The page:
River Safety: Rattlesnakes
Rattlesnakes are some of the most foreboding creatures in the wilderness. However, like most of the fauna you encounter out there, they just want to be left alone. The chance of actually getting bitten is slim to none if you follow smart wilderness protocols. Snakes are very sensitive to ground vibrations and when they sense something large approaching, like a human for example, they will do their best to avoid it.
Rattlesnakes can control the release of venom from either both, one, or neither or their fangs, but while not all rattlesnake bites will lead to envenomation of a victim, anyone bitten must be evacuated as soon as possible. It's also important to note that young rattlesnakes are more dangerous than adults as they do not yet know how to control their venom release.
Signs of envenomation vary, but here is a general list of symptoms that often occur.
Signs of Envenomation
- Fang marks
- Swelling, bruising, or blistering
- Continued pain around the bite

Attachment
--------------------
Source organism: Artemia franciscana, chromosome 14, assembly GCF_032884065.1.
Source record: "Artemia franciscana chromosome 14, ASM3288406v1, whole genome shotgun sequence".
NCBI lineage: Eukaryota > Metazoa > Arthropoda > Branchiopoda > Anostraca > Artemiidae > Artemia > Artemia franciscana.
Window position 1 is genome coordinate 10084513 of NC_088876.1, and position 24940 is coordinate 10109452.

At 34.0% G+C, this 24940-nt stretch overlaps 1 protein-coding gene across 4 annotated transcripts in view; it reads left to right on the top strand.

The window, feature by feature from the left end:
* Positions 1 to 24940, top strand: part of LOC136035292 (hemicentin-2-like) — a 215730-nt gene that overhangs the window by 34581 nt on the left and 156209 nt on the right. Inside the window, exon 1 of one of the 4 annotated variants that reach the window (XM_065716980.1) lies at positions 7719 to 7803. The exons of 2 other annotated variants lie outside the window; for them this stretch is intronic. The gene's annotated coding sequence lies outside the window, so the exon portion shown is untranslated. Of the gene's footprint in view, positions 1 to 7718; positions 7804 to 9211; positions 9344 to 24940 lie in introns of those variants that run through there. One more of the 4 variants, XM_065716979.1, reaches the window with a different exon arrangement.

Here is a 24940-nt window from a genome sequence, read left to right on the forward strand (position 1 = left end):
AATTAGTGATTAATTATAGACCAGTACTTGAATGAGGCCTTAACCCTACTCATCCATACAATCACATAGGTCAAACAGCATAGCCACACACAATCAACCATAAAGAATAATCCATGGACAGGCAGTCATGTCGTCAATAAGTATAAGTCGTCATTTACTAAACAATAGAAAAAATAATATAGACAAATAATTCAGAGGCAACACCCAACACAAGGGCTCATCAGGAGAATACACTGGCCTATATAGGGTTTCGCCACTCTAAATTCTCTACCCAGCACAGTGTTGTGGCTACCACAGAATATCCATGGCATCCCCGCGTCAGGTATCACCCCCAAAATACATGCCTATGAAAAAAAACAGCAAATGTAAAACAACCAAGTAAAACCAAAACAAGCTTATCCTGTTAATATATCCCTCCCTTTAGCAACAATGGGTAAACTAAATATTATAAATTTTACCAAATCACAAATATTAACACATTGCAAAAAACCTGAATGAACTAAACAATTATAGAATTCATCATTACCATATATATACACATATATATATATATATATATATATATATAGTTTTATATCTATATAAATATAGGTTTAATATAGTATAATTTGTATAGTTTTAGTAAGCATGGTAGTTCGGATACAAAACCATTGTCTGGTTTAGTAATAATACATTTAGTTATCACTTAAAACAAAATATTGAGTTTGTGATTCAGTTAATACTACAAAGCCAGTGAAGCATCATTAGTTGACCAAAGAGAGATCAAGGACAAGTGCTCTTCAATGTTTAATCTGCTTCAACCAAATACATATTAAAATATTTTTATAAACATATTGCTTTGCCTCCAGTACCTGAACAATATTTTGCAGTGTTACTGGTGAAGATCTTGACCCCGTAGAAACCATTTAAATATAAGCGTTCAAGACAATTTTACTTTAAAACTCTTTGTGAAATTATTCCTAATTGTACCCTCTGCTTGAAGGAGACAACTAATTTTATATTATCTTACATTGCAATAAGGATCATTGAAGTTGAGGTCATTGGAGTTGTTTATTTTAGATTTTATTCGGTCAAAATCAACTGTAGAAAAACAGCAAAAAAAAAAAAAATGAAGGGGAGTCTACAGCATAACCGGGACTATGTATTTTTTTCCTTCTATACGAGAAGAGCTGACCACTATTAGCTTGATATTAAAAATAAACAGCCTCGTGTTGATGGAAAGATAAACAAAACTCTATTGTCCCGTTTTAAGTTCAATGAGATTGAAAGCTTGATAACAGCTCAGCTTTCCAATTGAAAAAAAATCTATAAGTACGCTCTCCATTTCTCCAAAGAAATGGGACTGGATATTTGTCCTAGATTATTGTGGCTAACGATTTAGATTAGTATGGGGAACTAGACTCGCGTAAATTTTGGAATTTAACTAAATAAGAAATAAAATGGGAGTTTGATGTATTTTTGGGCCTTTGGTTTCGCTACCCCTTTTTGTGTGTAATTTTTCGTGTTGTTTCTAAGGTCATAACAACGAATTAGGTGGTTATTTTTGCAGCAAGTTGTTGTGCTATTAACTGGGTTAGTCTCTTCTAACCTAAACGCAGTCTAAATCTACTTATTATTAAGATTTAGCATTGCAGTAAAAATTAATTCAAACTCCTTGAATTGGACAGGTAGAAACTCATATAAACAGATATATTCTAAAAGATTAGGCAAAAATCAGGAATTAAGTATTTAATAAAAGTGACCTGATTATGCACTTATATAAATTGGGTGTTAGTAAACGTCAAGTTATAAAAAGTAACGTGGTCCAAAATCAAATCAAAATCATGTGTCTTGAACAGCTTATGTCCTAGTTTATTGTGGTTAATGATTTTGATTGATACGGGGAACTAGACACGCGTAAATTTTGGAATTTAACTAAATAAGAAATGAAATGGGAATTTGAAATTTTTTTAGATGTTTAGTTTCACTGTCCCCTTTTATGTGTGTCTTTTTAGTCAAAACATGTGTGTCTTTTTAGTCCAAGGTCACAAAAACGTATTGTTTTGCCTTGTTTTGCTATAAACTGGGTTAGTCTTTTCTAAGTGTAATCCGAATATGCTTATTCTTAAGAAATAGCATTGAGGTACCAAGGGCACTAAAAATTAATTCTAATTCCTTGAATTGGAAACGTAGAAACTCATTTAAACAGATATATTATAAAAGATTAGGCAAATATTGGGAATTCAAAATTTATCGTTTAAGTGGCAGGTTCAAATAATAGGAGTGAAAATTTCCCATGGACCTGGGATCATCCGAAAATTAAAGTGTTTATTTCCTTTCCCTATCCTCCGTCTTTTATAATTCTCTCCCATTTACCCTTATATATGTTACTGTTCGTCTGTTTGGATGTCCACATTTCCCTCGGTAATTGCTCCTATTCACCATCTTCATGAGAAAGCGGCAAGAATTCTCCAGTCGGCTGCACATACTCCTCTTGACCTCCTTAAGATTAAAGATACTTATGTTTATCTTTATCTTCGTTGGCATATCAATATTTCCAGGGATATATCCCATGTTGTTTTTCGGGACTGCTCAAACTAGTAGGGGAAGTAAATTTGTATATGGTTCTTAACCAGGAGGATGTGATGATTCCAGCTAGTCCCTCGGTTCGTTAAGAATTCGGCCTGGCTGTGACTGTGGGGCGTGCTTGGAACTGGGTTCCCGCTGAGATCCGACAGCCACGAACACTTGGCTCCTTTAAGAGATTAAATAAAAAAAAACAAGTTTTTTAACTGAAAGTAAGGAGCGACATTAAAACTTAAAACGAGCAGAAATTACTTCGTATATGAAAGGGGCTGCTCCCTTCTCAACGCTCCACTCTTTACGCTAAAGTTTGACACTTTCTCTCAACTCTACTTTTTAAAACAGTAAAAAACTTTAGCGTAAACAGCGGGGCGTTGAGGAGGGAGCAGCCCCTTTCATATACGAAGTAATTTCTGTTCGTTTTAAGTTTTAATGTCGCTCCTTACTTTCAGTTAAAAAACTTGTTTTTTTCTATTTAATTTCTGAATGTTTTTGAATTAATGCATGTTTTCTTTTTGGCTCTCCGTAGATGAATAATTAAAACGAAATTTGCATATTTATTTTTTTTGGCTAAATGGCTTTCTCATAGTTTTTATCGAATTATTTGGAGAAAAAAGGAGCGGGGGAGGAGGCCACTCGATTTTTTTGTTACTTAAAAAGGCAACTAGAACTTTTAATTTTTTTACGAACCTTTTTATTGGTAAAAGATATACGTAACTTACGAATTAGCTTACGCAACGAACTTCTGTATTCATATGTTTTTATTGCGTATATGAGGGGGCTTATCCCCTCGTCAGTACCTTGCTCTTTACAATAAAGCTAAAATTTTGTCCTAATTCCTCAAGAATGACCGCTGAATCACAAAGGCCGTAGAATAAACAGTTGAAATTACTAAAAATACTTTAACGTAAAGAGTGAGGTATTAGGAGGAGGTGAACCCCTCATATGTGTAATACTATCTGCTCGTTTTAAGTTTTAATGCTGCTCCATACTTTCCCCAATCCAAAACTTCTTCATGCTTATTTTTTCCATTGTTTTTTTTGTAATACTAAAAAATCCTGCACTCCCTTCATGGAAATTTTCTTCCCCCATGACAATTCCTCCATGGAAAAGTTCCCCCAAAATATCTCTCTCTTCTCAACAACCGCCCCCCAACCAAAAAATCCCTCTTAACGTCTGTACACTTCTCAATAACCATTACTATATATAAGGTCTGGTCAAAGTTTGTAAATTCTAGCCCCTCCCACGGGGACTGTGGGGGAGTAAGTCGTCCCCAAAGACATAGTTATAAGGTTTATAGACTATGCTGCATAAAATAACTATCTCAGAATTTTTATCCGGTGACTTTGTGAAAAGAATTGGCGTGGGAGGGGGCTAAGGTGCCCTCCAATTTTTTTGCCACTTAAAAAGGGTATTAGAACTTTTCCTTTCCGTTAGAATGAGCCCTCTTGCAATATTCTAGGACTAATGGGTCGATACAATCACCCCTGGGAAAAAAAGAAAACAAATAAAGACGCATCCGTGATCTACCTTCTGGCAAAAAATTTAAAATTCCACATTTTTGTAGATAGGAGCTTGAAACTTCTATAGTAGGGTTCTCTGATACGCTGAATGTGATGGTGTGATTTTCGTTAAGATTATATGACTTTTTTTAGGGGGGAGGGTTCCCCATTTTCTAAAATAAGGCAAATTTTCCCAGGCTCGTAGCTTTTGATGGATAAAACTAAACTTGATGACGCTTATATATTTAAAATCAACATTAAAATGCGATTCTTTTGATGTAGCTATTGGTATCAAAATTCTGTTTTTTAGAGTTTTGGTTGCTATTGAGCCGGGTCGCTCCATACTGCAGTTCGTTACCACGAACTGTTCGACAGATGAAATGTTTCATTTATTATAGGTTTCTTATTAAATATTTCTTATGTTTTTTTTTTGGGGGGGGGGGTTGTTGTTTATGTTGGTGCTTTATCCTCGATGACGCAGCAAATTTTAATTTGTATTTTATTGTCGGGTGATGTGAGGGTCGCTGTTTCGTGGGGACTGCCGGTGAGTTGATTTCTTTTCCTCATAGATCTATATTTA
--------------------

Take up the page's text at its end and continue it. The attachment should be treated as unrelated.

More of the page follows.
- Weakness, sweating, chills
- Nausea or vomiting
- Numbness or swollen lymph nodes
- It's possible that someone has an allergic reaction to snake venom and will need treatment for anaphylaxis
Because snake bites are so feared and so commonly talked about, a ton of misinformation surfaces. Here's a list of Do's and Don'ts in case of rattlesnake bites:
- Move everyone in your party away from the snake. Everyone!
- Remove constricting clothing or jewelry near the bite
- Calm down the victim
- Immobilize the limb or area of the bite
- Clean the bite with soap and water
- Monitor for signs of envenomation
- You can splint the limb if it will help with transport
- Evacuate the patient ASAP
- Don't handle the snake
- Don't use a tourniquet
- Don't elevate the bitten limb
- Don't cut the bite with a knife
- Don't suck out the venom
- Don't apply ice or cold water to the bite
- Don't apply electricity to the bite
It's important to reiterate that the best way to avoid rattlesnake bites is to avoid rattlesnakes. If you see or hear one, slowly walk away from the area. It's also always recommended to familiarize yourself with wilderness medical protocols and take a Wilderness First Aid class.